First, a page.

Grant had wins on the opposite ends of the spectrum. He prevailed by technical fall, 16-1, in the semifinals and held off Central’s Indy Whalen, 4-3, in the finals. A junior, the top-seeded Grant joined the 30-win club Saturday.
His ranking wasn’t a hindrance.
“It was more giving me confidence than adding pressure,” Grant said. “I feel I can compete with anyone in the state.”
Danville had two individual winners. Freshman Javeonte Crider (113 pounds) and junior Trae Wilson (145) were the Vikings’ standouts.
Both have had years of experience in Danville’s Lion Hearts Kids Club, which is run by Wilson’s grandfather, Ralph Morris.
“As a freshman, getting these wins was good for me,” Crider said. “I know in the next couple of years, I’ll do good.”Crider took up the sport as a 6-year-old and stuck with it, he said, because “it brings the determination out in a kid.”
Wilson posted two pins in less than a minute to reach the finals, where he held off M-S’ Kyle Heller, 4-3. His 10 years of wrestling experience had him prepared.
“When it gets close, I know to push through,” Wilson said.
One of the day’s best feel-good stories belonged to M-S freshman Scottie Rotramel, a first-year sophomore wrestler who was behind his best friend, David Wisehart, all season at 160 pounds.
Rotramel, who weighs 161, was inserted in the lineup at 170 when Thomas Bane was sidelined by an illness. Rotramel started the day with a 1-0 varsity record and suffered his first loss in the semifinals, when Mammen pinned him in 19 seconds. He left the mat smiling.
“He’s ranked No. 1,” said Rotramel, whose season started late due to appendicitis. “I figured that would happen.”
It was the only match the unseeded Rotramel lost out of four. He registered two pins, one in the third-place match to secure his qualification for the Mattoon Sectional, which starts Friday.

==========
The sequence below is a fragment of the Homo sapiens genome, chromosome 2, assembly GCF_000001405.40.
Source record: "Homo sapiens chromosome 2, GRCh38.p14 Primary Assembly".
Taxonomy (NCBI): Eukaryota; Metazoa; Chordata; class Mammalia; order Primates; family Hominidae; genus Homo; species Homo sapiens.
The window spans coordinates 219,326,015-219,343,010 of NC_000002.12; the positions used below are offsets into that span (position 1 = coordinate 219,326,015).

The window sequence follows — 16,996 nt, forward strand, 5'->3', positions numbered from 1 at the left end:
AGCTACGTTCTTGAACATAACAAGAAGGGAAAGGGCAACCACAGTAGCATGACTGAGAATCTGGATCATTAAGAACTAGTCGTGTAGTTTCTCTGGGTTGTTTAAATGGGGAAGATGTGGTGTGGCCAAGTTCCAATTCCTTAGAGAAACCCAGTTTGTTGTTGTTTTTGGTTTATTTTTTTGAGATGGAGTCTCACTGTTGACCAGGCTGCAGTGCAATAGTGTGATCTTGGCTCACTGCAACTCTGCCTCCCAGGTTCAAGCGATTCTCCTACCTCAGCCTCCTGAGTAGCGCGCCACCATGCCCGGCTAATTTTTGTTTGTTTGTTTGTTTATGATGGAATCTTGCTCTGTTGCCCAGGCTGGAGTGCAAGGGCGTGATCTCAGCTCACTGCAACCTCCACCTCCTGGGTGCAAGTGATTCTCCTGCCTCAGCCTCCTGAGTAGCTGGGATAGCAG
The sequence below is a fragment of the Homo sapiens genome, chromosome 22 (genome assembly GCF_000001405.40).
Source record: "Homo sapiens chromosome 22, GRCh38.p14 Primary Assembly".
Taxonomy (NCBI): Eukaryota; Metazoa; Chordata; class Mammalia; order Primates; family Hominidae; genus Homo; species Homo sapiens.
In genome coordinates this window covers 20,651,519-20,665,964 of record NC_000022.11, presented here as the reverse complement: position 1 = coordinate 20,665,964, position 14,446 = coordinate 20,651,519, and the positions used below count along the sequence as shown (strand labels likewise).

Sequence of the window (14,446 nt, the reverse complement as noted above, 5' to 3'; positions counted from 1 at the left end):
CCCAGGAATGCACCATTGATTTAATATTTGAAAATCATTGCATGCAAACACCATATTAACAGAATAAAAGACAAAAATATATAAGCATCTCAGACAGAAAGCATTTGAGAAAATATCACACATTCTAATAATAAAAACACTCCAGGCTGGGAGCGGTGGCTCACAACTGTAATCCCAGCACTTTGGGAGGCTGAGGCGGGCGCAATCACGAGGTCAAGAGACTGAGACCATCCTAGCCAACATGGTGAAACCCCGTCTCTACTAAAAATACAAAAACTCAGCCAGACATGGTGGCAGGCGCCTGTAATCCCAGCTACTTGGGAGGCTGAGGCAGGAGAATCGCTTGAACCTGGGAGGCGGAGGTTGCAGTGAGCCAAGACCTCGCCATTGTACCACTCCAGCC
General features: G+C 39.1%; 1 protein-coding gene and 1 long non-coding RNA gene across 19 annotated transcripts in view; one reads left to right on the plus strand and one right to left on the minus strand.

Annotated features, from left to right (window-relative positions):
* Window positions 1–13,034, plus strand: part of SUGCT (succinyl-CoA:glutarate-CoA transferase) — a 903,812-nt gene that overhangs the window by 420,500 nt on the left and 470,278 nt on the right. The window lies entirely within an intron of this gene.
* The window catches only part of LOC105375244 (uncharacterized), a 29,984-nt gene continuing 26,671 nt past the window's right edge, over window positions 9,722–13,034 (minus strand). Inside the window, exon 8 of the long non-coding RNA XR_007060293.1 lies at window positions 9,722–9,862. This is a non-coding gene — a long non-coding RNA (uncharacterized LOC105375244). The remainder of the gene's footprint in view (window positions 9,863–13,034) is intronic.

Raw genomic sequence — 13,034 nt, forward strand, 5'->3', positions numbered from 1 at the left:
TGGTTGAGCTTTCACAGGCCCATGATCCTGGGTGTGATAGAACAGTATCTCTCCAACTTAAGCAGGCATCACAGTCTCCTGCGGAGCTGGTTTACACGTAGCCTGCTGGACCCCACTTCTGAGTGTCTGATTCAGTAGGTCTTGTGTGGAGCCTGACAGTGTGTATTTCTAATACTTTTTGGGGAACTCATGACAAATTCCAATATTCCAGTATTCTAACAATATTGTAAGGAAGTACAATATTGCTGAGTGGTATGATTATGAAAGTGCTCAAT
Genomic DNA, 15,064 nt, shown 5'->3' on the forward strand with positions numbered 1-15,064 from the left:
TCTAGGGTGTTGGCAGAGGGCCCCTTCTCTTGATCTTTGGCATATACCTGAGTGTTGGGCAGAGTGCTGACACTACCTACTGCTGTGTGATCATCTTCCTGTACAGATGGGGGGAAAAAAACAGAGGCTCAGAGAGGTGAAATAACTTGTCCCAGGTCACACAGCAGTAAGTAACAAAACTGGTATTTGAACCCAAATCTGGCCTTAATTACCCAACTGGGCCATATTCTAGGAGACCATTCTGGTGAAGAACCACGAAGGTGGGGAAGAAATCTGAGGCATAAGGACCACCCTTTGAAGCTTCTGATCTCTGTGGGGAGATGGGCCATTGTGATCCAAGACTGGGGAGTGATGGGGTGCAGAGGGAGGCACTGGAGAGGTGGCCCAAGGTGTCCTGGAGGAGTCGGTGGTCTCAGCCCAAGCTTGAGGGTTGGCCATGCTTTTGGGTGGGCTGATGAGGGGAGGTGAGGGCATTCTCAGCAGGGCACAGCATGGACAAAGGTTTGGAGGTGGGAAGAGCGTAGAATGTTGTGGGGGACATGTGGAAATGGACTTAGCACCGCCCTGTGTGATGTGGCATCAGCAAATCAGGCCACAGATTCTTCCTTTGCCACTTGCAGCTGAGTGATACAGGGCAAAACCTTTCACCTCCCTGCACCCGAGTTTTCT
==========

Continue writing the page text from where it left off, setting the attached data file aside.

“I played varsity football, and this is keeping me in condition,” Rotramel said. “David talked me into it. It’s my first year wrestling and I’m having fun with it.”
Staff writer Fred Kroner pins down five wrestlers who impressed during Saturday’s regionals:
The state’s top-ranked 1A 285-pounder reached the finals with back-to-back falls in less than a minute and then pinned a loss on No. 2-ranked and previously unbeaten Morgan Supergan, from B-H.
Unbeaten for the second consecutive year entering sectionals, the 2A 170-pounder posted pins in 19 and 22 seconds at the M-S Regional. For the season, 11 of the senior’s 18 pins have occurred in less than a minute.
The 113-pound senior was the only one of meet champion LeRoy’s six individual winners to pin his way through the 1A regional field hosted by the Panthers. Ruffner pinned a 30-match winner in the finals.
The 152-pound junior was one of the Bombers’ four regional champions and ran his season-long winning streak to 24 matches thanks to a one-point decision in the finals. Teammate Nate Jozsa (132) also stayed unbeaten.
The 126-pound sophomore dominated both of his opponents — each of whom were 20-match winners — posting technical fall victories twice. He outscored his two 1A regional foes at Bismarck by a 34-3 combined score.